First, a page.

Set to Sea

Review: "While there aren’t necessarily many surprises in the story, Set to Sea is more about the savoring of a series of vivid moments (both for the lead character and the reader) than any sort of narrative complexity. With each page acting as a single panel, the true joy of reading Set to Sea is luxuriating in Weing’s intense crosshatching and detail. [...] Indeed, in a book whose visuals have such a powerful impact, Weing’s decision not to overwrite (and especially not to over-narrate) was his wisest. With nearly 70 of the book’s pages appearing as silent, the result was a book that understood and maximized its charms." – Rob Clough, The Comics Journal

Interview: Nicola D'Agostino presents the original English text of the Drew Weing interview which ran at Comicsblog.it so you don't have to struggle through the mangled autotranslation: "So one day in 2005, I drew a panel with a guy sleeping. The only thing I knew about him was that he was a big fellow. I spent more than a year adding to it bit by bit, just improvising panels as I went. I started Set to Sea with no idea that it would be set in the past, or even set on the sea, so to speak!"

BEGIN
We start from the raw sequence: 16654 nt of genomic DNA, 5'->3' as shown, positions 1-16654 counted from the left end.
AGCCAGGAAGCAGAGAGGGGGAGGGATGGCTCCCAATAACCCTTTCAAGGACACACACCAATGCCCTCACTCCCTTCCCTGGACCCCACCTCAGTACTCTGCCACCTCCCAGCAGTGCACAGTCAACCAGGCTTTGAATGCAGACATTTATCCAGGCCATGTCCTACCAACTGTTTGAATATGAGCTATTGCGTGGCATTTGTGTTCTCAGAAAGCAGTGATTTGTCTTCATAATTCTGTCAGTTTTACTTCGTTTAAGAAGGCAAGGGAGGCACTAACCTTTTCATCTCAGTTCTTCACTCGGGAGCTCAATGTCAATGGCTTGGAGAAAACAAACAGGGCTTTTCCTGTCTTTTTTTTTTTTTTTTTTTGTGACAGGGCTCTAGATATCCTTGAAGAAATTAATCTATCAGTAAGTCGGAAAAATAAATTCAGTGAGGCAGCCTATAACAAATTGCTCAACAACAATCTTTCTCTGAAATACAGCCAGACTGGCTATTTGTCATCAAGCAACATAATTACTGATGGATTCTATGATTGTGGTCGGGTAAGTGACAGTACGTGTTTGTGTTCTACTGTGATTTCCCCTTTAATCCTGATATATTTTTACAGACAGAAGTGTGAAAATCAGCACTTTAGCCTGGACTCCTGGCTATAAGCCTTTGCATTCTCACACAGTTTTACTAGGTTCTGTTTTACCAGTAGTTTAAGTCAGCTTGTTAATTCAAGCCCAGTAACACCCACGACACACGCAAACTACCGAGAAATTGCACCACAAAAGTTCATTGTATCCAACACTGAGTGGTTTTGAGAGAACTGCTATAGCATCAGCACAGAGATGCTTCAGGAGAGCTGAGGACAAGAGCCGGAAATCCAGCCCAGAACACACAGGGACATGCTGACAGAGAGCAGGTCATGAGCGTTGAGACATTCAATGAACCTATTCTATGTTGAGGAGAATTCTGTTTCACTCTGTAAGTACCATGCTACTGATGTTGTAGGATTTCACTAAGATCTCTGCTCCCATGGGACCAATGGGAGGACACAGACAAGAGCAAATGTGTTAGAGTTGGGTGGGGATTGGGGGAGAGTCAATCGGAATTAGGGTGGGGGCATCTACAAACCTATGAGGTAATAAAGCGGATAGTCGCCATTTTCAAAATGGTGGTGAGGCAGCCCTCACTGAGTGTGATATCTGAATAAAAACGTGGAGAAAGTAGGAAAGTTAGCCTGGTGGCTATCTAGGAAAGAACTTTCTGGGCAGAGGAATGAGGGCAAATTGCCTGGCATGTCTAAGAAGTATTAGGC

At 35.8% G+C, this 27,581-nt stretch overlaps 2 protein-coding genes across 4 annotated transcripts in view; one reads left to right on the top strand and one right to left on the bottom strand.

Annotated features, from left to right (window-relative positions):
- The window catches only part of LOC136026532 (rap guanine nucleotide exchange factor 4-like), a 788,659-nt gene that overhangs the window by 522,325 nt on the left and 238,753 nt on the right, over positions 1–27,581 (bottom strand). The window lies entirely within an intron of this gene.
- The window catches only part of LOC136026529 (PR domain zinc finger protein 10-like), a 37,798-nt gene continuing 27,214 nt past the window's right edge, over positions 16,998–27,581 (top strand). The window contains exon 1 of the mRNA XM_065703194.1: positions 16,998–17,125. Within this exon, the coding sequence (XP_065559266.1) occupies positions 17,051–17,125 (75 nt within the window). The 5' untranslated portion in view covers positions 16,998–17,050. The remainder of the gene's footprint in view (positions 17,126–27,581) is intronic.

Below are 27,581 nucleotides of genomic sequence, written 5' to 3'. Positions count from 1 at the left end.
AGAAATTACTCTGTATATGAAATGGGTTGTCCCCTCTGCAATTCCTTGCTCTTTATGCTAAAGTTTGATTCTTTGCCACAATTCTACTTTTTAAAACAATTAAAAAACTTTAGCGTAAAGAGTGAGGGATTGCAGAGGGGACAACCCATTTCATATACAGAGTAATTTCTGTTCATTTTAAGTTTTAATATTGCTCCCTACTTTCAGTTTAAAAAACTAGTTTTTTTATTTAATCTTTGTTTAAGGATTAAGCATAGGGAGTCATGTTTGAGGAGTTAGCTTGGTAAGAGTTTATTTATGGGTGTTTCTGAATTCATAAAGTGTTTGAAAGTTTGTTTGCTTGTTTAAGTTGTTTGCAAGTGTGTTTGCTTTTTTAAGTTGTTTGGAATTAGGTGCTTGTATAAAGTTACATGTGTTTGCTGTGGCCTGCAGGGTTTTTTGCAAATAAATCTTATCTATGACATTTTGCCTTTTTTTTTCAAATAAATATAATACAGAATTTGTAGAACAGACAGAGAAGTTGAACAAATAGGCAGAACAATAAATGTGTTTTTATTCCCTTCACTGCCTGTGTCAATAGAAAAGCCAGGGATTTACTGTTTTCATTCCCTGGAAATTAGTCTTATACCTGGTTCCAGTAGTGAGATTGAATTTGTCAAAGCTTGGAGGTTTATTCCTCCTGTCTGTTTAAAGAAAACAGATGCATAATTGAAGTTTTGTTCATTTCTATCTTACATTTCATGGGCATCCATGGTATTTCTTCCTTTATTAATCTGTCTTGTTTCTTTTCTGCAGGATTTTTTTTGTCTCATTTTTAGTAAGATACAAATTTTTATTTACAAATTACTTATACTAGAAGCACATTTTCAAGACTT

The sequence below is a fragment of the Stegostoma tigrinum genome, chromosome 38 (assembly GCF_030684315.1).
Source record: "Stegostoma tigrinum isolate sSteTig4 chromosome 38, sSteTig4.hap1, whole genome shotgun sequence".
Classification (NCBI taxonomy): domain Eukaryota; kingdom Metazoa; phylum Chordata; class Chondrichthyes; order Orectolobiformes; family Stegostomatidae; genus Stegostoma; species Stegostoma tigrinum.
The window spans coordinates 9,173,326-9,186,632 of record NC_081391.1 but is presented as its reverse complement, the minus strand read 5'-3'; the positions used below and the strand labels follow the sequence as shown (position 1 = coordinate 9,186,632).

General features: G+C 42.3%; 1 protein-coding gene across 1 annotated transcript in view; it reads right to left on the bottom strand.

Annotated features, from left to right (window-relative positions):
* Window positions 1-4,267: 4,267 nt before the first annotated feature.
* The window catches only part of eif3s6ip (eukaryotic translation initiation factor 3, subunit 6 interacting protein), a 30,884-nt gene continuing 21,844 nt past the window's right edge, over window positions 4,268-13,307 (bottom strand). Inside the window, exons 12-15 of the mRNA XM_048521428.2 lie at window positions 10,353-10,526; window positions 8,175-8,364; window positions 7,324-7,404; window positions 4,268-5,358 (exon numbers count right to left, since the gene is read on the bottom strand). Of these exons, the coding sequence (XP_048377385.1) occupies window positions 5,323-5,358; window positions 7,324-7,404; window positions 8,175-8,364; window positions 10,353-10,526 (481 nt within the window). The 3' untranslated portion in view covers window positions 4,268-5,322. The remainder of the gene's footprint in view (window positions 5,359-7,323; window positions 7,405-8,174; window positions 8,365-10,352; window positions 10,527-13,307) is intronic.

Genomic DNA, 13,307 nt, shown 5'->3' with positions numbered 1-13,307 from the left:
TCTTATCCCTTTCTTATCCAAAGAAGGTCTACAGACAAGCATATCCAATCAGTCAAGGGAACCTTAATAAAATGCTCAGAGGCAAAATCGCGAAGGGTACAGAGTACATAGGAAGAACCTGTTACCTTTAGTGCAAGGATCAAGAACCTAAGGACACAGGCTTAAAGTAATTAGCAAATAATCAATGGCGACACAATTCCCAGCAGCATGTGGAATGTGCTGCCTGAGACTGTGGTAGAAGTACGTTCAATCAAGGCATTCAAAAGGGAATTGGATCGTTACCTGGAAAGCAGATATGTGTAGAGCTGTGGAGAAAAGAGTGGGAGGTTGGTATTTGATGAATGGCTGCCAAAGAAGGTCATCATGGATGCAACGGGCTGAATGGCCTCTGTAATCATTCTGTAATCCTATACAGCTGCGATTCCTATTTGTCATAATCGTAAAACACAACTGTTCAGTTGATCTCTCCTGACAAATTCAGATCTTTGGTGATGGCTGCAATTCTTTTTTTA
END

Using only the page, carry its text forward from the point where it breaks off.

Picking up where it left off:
Billy Hazelnuts and the Crazy Bird

Review: "...[T]he Billy Hazelnuts books are safe for children, while still being unique and complex enough for adults. Here Millionaire combines a gung-ho adventure spirit with a tempered yet still present darkness — two strains that have been the keys to so much of the greatest children’s literature. [...] Tony Millionaire is a genius and the Billy Hazelnuts books may be his best work. Imagine if Beatrix Potter had dropped acid with the 60s underground comix crowd or if A.A. Milne had collaborated with Franz Kafka. If you love fun, hilarious, and plain weird stories, then Billy Hazelnuts is for you." – Lincoln Michel, The Faster Times